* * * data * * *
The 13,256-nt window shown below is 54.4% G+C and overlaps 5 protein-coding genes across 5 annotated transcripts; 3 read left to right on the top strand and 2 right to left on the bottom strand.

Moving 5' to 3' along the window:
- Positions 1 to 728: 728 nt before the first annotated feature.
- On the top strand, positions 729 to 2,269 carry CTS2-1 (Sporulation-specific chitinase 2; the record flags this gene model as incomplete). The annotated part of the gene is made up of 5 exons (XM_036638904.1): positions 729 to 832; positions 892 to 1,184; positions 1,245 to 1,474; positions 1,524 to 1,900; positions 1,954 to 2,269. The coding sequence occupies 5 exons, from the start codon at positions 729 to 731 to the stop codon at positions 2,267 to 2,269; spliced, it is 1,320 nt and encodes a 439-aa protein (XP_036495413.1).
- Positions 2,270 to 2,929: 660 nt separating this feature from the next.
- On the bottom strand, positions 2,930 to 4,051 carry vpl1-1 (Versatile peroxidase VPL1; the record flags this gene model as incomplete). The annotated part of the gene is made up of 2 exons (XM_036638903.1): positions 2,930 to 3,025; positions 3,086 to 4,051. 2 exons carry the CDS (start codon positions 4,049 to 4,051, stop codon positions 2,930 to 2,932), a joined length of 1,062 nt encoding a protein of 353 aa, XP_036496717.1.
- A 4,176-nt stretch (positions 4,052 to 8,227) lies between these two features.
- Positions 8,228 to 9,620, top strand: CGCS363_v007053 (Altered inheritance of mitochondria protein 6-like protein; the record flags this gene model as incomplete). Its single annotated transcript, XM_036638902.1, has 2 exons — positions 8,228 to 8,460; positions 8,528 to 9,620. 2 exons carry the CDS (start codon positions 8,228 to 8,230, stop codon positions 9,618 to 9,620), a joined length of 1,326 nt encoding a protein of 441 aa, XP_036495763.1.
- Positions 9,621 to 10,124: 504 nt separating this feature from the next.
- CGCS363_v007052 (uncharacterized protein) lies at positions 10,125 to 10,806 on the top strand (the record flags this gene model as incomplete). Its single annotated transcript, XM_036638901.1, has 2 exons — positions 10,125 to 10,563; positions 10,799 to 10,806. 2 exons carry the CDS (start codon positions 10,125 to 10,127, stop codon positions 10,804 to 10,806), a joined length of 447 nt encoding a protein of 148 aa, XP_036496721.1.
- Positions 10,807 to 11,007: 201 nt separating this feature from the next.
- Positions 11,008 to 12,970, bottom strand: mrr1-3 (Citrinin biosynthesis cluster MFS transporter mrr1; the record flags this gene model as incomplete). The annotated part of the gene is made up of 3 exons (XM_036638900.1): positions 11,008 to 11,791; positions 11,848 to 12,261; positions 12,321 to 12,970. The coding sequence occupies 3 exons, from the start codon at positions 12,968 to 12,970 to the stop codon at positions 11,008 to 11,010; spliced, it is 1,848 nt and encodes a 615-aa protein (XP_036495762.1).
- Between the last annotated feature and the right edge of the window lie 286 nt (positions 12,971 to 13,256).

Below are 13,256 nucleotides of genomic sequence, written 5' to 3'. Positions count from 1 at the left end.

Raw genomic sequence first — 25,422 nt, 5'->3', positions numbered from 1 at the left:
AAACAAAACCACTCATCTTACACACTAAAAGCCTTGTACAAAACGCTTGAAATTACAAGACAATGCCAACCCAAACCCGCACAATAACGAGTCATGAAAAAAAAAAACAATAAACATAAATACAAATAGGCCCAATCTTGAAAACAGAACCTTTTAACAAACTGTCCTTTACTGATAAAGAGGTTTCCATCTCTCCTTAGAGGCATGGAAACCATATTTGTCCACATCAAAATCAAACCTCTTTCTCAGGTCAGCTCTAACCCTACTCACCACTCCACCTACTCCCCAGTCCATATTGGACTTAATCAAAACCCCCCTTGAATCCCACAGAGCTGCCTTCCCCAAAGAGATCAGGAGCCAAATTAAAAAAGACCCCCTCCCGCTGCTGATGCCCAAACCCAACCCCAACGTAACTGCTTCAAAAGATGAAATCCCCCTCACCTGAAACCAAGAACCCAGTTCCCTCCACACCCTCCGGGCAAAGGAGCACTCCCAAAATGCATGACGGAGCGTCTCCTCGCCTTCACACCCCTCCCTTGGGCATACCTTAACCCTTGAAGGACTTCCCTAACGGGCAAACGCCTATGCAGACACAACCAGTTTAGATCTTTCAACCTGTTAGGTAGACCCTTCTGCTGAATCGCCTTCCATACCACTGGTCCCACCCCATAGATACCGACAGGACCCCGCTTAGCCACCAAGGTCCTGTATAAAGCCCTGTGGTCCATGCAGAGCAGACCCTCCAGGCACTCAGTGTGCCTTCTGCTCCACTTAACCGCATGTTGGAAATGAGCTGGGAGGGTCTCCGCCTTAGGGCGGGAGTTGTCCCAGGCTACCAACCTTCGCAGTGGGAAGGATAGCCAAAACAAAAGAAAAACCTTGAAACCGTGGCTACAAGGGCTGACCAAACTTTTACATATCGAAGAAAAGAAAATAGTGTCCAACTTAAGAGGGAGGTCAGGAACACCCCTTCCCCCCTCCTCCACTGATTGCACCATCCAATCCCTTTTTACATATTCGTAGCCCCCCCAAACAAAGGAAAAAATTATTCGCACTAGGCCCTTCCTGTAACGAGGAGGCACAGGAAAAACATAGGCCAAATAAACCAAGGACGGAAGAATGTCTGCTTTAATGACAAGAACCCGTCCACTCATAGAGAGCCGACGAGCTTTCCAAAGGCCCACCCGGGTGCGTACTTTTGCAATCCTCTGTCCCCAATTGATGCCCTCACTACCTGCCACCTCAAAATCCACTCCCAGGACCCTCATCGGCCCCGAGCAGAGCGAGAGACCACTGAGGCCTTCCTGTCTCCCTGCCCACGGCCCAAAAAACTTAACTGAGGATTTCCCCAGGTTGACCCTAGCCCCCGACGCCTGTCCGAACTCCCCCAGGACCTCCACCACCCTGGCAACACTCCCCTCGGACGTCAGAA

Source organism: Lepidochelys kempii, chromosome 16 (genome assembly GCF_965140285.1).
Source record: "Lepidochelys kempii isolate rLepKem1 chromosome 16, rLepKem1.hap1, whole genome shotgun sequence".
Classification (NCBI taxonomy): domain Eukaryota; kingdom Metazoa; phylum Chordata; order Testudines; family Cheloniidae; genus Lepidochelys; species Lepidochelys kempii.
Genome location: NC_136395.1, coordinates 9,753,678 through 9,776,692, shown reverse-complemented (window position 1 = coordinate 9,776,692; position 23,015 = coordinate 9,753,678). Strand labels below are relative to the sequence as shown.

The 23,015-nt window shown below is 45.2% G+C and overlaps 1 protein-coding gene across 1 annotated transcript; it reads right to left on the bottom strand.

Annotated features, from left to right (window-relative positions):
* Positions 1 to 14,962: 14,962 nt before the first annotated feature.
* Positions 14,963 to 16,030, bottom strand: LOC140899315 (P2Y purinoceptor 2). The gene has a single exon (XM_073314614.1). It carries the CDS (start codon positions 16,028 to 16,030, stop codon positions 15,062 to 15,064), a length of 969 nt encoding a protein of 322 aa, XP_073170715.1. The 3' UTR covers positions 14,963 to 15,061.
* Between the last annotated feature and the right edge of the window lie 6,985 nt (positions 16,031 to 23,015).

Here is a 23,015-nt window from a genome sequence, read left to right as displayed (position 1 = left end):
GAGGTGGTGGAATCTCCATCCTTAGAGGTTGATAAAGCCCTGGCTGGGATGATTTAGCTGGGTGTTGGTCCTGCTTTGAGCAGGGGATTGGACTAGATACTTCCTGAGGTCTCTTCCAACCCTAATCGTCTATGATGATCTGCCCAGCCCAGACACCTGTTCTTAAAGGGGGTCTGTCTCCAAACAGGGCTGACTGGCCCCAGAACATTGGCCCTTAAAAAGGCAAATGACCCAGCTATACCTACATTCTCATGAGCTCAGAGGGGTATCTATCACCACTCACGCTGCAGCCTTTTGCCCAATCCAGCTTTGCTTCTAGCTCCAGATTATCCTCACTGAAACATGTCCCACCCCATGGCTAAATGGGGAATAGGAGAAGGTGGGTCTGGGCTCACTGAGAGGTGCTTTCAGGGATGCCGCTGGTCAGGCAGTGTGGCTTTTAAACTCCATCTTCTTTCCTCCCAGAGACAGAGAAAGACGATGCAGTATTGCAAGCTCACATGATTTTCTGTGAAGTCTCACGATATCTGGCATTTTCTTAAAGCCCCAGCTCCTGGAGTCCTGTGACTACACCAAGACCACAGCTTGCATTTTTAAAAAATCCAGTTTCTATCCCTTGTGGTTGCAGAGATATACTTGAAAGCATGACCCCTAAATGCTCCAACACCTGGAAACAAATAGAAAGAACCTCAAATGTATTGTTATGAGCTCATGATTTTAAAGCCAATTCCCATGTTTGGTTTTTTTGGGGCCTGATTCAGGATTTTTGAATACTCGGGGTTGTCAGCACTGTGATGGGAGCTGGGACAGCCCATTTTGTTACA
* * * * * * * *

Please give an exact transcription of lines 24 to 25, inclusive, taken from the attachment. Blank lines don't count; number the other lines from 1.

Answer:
* Positions 14,963 to 16,030, bottom strand: LOC140899315 (P2Y purinoceptor 2). The gene has a single exon (XM_073314614.1). It carries the CDS (start codon positions 16,028 to 16,030, stop codon positions 15,062 to 15,064), a length of 969 nt encoding a protein of 322 aa, XP_073170715.1. The 3' UTR covers positions 14,963 to 15,061.
* Between the last annotated feature and the right edge of the window lie 6,985 nt (positions 16,031 to 23,015).